Saturday, February 21, 2009

Me and Ed

How many of you actually know a current or former major league player? Or aside from autograph sessions or fan conventions, how many of you have had an actual conversation with a player?

I think it would be fair to say that most of us have had none or very limited contact with a player. Allow me to tell you about my pal, Ed.

Well, pal is probably too strong a word. But I have talked with one former player, Ed Bouchee.

He had a short career with the Cubs, but he did end up putting down roots in the Chicago suburbs. The page from the Cubs 1961 roster book lists Des Plaines, Illinois as his hometown. In the mid-'90's he was still in Des Plaines. So was I.

I was teacher and athletic director at a small Lutheran school in Des Plaines. As AD, one of my jobs was to arrange referees for our basketball games. The ref association we used was mainly older guys who couldn't keep up with the high school game any more, but they still wanted to work. So they did elementary school games. Not as high profile as the high school games, and not as high paying either, but it gave them some exercise and some cash.

One of the refs assigned to do several of our games was none other than Ed Bouchee. It has been 30 years since he played in the big leagues, and he was not in his playing condition. In fact, he was a kind of big guy. He didn't move too well, either. But there he was, in our gym, officiating our games.

He wasn't the greatest ref, but he would always loudly explain his calls to the players and the fans. He seemed like a nice-enough guy and he wanted to make sure the kids understood what they did wrong. He would blow his whistle, signal traveling with his arms, and then shout out something like "Whoa, you can't take that many steps, son. You've got to put the ball on the floor!" It was pretty entertaining.

We would make small talk before games, but I never got up the nerve to talk much baseball with him. I guess I didn't want to come across as a pushy fan or stalker type.

As a player, Ed Bouchee got off to a great start with the Phillies in 1957. He hit .293 with 17 home runs and 76 RBI's. That was good enough to finish second in the rookie of the year voting. Unfortunately, he never matched those numbers again. He was traded to the Cubs in May of 1960. The Mets drafted him from the Cubs in the expansion draft prior to the 1962 season, but he only 19 games with the Mets before being released and out of baseball. Remember, that '62 Mets team lost 120 games, so if you get cut from them, you should be done.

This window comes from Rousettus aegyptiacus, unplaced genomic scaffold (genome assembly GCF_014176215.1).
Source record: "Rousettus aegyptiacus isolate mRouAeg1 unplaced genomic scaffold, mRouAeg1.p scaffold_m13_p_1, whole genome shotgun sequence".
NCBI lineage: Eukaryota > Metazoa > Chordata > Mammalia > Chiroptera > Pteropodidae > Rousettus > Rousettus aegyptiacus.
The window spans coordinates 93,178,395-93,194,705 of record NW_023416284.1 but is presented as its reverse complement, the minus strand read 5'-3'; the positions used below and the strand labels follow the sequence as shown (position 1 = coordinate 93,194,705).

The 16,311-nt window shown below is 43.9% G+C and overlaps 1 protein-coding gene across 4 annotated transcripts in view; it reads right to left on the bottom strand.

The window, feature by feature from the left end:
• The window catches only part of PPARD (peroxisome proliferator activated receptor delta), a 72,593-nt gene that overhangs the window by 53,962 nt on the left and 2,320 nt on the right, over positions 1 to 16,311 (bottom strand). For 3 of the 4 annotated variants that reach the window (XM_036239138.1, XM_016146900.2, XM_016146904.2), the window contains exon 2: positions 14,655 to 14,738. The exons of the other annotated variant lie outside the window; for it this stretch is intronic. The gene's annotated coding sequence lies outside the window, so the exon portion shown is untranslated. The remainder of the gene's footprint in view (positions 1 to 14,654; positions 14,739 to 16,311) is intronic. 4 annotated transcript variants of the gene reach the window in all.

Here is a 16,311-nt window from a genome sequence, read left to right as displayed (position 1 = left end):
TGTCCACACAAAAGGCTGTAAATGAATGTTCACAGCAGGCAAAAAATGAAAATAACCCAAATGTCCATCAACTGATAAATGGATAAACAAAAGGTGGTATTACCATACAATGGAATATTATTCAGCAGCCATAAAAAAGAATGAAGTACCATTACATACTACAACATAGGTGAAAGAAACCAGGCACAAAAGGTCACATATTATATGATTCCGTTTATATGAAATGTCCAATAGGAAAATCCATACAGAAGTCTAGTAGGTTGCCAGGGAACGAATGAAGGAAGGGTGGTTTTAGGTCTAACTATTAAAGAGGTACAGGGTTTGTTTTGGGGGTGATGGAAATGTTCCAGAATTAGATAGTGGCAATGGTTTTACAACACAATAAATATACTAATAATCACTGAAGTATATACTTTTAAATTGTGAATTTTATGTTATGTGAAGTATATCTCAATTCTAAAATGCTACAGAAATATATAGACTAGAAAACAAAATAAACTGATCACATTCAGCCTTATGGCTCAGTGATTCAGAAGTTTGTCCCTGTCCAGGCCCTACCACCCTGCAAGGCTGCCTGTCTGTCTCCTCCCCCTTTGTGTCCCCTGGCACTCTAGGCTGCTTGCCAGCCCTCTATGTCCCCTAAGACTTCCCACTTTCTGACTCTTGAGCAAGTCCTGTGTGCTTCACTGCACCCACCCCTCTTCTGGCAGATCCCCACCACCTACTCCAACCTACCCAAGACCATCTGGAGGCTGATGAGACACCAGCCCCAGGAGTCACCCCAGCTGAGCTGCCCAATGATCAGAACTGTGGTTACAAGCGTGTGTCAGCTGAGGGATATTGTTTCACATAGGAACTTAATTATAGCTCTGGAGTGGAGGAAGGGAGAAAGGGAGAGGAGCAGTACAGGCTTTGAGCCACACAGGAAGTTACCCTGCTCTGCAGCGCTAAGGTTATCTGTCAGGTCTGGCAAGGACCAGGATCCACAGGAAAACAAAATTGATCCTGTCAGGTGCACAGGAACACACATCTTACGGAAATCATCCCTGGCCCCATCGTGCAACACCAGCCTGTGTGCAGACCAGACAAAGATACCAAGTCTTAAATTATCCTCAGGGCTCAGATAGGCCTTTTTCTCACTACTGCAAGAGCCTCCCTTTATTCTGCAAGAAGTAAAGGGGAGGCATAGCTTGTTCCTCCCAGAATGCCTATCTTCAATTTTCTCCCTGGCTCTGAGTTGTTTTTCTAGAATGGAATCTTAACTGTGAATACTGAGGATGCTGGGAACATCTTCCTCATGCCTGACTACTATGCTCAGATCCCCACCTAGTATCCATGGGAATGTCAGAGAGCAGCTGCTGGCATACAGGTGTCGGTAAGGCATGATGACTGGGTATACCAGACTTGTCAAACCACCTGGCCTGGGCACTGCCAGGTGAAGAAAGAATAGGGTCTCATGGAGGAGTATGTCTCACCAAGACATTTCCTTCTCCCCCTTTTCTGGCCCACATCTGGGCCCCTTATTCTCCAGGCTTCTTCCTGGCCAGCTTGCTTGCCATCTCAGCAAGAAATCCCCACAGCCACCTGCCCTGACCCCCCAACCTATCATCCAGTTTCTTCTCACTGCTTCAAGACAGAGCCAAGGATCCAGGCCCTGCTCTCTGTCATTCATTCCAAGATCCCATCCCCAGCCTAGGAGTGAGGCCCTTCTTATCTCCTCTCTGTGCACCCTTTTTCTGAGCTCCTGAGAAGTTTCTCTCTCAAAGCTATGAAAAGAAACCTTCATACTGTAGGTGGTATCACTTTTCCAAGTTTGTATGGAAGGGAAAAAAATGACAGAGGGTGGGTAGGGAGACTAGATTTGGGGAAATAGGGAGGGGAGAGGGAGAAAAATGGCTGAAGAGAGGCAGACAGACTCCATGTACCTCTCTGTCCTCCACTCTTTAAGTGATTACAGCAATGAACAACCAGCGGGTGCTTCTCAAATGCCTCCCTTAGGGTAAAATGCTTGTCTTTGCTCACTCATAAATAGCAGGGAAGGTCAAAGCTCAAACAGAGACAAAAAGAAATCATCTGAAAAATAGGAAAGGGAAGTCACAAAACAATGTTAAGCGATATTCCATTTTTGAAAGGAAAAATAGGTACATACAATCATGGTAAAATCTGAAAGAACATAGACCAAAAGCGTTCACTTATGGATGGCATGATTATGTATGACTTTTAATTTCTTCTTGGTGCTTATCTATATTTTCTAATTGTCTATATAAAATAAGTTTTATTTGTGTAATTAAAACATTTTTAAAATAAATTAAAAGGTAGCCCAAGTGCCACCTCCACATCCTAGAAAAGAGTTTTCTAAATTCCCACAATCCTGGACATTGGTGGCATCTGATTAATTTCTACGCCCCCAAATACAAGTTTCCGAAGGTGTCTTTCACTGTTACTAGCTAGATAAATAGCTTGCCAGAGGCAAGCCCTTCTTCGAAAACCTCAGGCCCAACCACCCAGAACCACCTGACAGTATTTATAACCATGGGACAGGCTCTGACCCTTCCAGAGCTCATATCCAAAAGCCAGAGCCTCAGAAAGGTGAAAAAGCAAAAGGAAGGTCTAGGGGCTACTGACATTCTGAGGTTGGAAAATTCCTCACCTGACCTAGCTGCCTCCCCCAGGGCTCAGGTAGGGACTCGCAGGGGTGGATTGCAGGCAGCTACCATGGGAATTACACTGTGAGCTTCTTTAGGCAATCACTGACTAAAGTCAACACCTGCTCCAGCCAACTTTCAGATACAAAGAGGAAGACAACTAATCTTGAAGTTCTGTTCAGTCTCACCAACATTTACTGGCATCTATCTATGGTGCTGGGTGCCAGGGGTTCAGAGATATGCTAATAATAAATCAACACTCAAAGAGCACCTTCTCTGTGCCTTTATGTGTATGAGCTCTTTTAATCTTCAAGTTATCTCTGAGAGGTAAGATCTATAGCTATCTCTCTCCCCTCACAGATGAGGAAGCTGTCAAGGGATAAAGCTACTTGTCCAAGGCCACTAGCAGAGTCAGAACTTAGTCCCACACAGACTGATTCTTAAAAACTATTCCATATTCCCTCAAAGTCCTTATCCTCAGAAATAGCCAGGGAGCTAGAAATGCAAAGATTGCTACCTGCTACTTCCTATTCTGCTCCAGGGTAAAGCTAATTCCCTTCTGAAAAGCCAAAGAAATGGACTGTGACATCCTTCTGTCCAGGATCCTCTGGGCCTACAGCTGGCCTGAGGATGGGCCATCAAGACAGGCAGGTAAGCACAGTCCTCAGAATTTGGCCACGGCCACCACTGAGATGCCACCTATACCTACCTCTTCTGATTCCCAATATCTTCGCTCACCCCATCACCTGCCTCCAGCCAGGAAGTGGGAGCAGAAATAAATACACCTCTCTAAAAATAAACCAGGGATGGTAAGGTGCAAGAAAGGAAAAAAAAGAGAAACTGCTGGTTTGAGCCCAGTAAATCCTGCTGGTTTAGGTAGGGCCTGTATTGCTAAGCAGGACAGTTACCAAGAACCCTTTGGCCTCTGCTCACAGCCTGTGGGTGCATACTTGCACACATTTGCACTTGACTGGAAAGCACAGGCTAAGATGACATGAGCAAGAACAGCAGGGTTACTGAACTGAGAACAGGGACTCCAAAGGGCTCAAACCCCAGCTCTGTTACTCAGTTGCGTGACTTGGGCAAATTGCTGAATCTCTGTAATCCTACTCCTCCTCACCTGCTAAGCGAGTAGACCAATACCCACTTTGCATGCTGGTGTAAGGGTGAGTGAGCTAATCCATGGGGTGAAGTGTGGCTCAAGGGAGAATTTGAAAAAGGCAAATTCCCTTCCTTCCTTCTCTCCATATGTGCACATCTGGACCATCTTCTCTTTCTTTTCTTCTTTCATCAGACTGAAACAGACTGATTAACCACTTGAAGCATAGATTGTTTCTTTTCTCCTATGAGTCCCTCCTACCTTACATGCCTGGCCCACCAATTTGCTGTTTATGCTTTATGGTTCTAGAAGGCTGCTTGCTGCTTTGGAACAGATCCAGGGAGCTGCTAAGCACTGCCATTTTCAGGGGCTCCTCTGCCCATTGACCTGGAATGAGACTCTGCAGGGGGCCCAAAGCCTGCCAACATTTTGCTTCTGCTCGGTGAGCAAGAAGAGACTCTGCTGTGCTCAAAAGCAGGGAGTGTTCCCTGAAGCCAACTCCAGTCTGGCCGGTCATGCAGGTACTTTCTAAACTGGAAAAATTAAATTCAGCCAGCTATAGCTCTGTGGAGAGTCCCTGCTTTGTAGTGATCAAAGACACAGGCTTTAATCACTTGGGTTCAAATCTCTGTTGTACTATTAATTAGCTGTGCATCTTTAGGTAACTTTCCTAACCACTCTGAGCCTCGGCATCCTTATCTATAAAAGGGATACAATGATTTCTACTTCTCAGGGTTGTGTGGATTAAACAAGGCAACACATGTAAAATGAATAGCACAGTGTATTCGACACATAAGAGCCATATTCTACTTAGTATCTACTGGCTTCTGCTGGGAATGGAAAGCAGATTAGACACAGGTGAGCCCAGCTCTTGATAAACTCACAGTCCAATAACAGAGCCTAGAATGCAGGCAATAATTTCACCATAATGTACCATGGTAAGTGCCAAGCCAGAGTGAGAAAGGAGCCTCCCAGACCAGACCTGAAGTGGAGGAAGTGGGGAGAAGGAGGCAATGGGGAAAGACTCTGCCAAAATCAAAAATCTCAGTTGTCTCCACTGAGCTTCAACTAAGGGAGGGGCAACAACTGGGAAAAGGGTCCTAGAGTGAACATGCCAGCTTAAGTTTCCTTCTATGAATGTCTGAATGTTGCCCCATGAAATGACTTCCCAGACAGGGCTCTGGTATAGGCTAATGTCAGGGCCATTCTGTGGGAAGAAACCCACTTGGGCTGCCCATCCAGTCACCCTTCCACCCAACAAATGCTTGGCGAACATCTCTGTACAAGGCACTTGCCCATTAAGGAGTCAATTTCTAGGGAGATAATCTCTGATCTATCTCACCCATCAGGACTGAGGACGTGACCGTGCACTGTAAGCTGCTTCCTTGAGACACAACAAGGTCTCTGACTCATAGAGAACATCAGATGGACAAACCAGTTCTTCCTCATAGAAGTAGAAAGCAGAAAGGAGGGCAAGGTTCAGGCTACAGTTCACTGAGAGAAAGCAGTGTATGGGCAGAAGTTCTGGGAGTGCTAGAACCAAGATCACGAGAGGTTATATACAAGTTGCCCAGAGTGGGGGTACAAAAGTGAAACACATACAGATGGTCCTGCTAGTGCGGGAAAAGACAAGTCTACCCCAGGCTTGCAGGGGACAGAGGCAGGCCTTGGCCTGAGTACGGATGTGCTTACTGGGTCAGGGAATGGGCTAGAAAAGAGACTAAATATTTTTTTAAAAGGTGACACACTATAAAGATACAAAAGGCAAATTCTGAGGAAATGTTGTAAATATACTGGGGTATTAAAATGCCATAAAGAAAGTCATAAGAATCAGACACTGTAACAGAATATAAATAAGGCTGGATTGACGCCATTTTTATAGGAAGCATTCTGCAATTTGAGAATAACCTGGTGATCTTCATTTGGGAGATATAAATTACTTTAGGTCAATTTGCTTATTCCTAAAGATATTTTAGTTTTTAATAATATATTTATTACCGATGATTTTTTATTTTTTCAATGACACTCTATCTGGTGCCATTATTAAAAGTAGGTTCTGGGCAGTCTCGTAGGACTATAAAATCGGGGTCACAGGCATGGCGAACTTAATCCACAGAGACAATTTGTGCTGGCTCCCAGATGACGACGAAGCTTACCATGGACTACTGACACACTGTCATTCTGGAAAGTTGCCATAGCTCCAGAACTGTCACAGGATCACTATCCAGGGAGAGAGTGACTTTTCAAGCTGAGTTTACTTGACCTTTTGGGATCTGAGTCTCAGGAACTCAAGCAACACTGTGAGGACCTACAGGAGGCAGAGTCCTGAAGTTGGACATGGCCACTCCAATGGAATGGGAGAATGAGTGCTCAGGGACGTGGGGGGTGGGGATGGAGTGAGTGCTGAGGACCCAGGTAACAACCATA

As I was researching Ed for this post, I game across something that was somewhat disturbing, especially considering that I knew of him through my elementary school. In March of 1958, he was placed on three years probation as result of a guilty plea to two counts of indecent exposure involving children. He would receive treatment for what a psychiatrist called "compulsive exhibitionism." Yuk! He was suspended from baseball for part of the 1958 season, but was allowed back in July. Topps also pulled his card from the 1958 set.

This is from the Sporting News, March 12, 1958. You may want to click on the picture to get a larger view of it.

So that is the story of me and Ed. Its not a real flashy story, but it is a flasher story.


  1. That's a prime example why background checks are a good thing!

  2. The first major league game I saw in Connie Mack Stadium, Bouchee hit two homers against the Dodgers. The Phils still lost, of course.
    I'd really like to find out the date of that game - as my father took me and he died recently - it was in 1959 or 1960 I think.
    Does anyone know how to find this info?


  3. I checked Bouchee's page on and they say he never hit two home runs in a game. He did hit one home run against the Dodgers on July 18, 1959 at Connie Mack.

  4. Thank you so much. Obviously my 11-year-old experience and my 61-year old memory have a difference of opinion!!

  5. Ed had a problem but dealt with it and was not a whinner. I remember him-and when it happened there was a joke that he told makagment that hee did not want to be traded and woudl stick it out in Philly!

  6. When Ed was in high school one of his teammates was Jack Spring, another major leaguer. They both went to Lewis & Clark HS. My father was the baseball coach at West Valley in Spokane Wa and his team beat that team on two separate occasions. Dad had some real talent on that team, but in those days economics played a much bigger role, as the money as a minor leaguer was very bad.